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Meet Alex Hawthorn

Today we’d like to introduce you to Alex Hawthorn.

Alex, can you briefly walk us through your story – how you started and how you got to where you are today.
I grew up in the suburbs of Philadelphia and thanks to my parents and a thriving arts scene downtown I was exposed to a wide variety of art from a young age: classical and choral music, ballet, theater, art museums, etc. I took piano and guitar lessons as a child and acted in the school plays in middle school but, upon entering high school, shifted my attention to the backstage and design-side of theater. I devoted myself fully to theater in high school, including attending the Pennsylvania Governor’s School for the Arts for theater design in 2003. I started working outside of high school, too, at various venues in Philadelphia: Philadelphia Theater Company, the Arden, and the Philadelphia Fringe Festival.

As I neared the end of high school, New York City seemed a logical progression for me, so I applied to NYU and was accepted to the undergrad theater design program at Tisch. I had applied as a lighting and scenic designer, but an intro to sound design course my first semester of my freshman year showed me that sound design was more than just doorbells and dog barks. Sound design was how I could get music back into my life, combining my love of music with my love of theater. I was an instant convert and spent the next 4 years studying sound design.

After NYU, I worked for ten years as the associate sound designer on large-scale Broadway shows: Aladdin, Newsies, A Christmas Story, Harry Potter and the Cursed Child, and Memphis among others. It was an incredible ride and it gave me the opportunity to travel the world for work, setting up productions in countries across six continents. But I was, after a while, starting to feel like I had more to say, artistically, than I could fit into theatrical sound design. The work lacked the bigger philosophical conversations that occur before the design phase of a project.

A move to LA in 2019 brought opportunities for film scoring and gallery/installation work alongside my existing work in theater – a broadening of horizons (not to mention a chance to escape NYC winters). But even with half of my time in LA spent in COVID quarantine, I’ve felt completely accepted by many communities here: the theater community, the experimental music scene (especially modular synthesiser groups) and all the other ex-New Yorkers. Everyone’s been very open and welcoming.

Great, so let’s dig a little deeper into the story – has it been an easy path overall and if not, what were the challenges you’ve had to overcome?
I’ve been really lucky, in many respects. I found success from an early age through a combination of meeting the right people at the right time, and, I think, hard work once I met those folks. But with that success perhaps comes a softer skin. I’m really proud of everything I accomplished with my time in NYC, but I also know that I haven’t endured the survival jobs and the battery of being told “no” as so many other people in the theater industry have. Lightning struck once with theater, I’m not exactly expecting it to strike twice with another industry.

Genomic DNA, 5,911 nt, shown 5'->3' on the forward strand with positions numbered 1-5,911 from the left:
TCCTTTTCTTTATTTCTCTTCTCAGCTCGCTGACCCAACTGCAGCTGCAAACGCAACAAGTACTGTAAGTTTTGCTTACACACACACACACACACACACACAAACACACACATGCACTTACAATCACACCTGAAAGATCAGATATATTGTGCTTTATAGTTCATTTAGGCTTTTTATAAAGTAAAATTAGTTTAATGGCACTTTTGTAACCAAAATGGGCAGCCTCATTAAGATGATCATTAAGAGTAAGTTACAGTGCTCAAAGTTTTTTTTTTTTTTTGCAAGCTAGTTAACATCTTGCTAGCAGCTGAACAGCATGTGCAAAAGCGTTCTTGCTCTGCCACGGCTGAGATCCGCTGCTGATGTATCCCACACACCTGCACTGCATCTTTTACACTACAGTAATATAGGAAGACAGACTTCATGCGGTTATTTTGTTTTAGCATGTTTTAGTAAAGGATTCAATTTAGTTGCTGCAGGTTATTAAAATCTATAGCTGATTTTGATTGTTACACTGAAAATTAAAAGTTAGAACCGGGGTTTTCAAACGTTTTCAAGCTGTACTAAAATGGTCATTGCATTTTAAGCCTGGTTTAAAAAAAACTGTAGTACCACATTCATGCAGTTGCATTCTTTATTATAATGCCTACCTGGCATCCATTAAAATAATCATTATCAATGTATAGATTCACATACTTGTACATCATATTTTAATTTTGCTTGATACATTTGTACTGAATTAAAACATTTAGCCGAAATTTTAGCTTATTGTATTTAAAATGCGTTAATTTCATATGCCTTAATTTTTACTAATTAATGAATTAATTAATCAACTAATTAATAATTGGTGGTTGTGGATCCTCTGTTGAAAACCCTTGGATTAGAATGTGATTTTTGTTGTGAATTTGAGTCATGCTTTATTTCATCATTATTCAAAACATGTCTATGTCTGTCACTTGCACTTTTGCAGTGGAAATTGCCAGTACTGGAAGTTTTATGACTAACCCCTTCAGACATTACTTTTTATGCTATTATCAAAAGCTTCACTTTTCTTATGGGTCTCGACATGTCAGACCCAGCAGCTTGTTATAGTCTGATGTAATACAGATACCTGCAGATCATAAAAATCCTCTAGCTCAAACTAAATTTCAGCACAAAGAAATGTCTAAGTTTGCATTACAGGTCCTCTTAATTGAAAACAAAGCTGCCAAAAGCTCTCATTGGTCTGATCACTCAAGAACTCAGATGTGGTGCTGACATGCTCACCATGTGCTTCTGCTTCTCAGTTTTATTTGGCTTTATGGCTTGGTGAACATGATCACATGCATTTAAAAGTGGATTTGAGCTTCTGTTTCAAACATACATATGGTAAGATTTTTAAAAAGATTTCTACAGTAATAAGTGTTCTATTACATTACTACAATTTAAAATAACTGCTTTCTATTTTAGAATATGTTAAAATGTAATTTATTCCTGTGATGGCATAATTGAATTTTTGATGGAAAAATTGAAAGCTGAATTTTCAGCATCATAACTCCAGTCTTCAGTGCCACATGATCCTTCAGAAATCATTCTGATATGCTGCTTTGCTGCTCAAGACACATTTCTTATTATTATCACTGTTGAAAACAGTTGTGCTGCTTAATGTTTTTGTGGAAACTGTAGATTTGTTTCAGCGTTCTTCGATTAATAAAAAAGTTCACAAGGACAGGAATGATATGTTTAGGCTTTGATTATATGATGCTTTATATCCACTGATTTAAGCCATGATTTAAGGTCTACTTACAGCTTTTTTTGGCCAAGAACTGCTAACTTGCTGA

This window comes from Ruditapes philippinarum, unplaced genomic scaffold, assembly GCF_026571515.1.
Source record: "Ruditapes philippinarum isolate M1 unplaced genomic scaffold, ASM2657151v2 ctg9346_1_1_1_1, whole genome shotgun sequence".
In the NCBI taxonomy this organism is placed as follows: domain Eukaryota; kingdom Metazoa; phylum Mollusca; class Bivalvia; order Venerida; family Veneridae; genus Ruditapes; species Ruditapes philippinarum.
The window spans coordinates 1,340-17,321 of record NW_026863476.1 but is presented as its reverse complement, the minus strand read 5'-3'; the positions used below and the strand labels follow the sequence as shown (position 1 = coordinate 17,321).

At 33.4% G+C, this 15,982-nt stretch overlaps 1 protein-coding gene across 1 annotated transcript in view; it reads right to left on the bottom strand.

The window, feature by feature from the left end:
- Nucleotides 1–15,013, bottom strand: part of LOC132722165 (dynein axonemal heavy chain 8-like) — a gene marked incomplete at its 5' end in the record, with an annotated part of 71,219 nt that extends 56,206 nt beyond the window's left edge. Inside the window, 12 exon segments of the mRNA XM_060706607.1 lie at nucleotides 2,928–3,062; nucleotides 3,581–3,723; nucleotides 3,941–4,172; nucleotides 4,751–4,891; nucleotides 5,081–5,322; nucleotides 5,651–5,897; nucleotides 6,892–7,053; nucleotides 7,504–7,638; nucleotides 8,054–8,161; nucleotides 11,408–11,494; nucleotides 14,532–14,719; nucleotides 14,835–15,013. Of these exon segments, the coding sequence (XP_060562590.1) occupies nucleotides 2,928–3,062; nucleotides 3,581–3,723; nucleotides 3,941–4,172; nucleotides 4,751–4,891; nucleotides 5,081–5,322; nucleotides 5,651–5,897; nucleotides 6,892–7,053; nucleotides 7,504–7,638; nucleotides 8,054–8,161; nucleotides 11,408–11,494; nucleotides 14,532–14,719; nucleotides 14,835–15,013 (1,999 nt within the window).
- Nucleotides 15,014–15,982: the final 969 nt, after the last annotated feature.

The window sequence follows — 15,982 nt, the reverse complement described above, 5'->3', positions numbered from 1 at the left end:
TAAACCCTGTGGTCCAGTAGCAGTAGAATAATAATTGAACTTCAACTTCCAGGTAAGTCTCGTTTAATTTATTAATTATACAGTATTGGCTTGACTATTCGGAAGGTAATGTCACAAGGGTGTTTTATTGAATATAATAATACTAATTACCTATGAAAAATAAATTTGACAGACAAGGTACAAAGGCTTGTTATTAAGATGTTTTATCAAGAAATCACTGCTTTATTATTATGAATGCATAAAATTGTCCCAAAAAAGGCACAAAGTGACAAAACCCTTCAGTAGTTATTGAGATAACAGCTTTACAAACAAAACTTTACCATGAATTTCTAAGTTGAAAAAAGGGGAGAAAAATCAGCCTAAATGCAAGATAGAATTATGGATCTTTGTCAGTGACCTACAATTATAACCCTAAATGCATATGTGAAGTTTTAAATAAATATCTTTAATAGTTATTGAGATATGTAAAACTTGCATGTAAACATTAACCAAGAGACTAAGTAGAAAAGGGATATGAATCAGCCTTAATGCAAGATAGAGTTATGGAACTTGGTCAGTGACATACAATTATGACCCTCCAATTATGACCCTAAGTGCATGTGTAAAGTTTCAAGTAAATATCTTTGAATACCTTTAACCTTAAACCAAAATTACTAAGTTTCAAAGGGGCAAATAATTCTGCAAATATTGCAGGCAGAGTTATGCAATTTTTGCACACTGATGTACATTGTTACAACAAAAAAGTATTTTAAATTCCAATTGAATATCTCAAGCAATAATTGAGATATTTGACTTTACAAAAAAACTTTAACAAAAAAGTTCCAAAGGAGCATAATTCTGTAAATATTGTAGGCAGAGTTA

We’d love to hear more about your work and what you are currently focused on. What else should we know?
Well, theater work was stopped dead in its tracks as of mid-March by the COVID pandemic, so I’ve had a long spell to focus my attention on my other forms of artistic expression: music, creative coding, and photography, among others. Donald Judd once said “Design has to work, art does not” and after spending over a decade in New York as a sound designer, collaborating on theatrical works, I’m very much focused on self-expression and creating art that doesn’t conform to constraints placed on me by other people. Currently, that’s taking a wide range of forms: from both traditional and experimental music compositions, to field recordings and data sonification, to non-sound-based artworks and installations responding to the current lived environment of quarantine. My work tends to deal with ideas around memory and archive, and, when I’m spending every day alone in my apartment, there’s a lot of opportunity to interrogate and build upon those concepts.

I spent the month of May working on my first music release, a 4-track EP entitled Evening Dreams of Space Flight, which combines electronic music with binaural field recordings I captured on my daily morning walks around my neighbourhood of North Hollywood. It is at times fairly soft, sometimes approaching ambient, but at other times approaches a more chaotic and aggressive place. Definitely a mirror to my own emotional range during lock-down. I’m also spending more time outdoors. The access to hiking and nature is not something I was aware of before I started coming out here more regularly – it might be LA’s best-kept secret! I’ve been trying out new trails on a weekly basis which is not only great exercise, but a good opportunity to explore my surroundings with both my camera and microphone in-hand.

What moment in your career do you look back most fondly on?
I don’t know that there are particular moments, but there are definitely projects of which I’m exceptionally proud. I’ve been a company member with Theater Mitu, a Brooklyn-based theater/arts collective, for almost 14 years now, and our work continues to excite and invigorate me. Our piece, Remnant, from 2018, remains the piece I’m most proud of – partially in terms of my individual effort and input, but more importantly, I’m deeply proud of the outcome and work of the entire company. Obviously with COVID, it’s impossible to tour theater shows, but I hope that we’ll be able to bring it to LA soon.

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Image Credit:
Betsy Struxness

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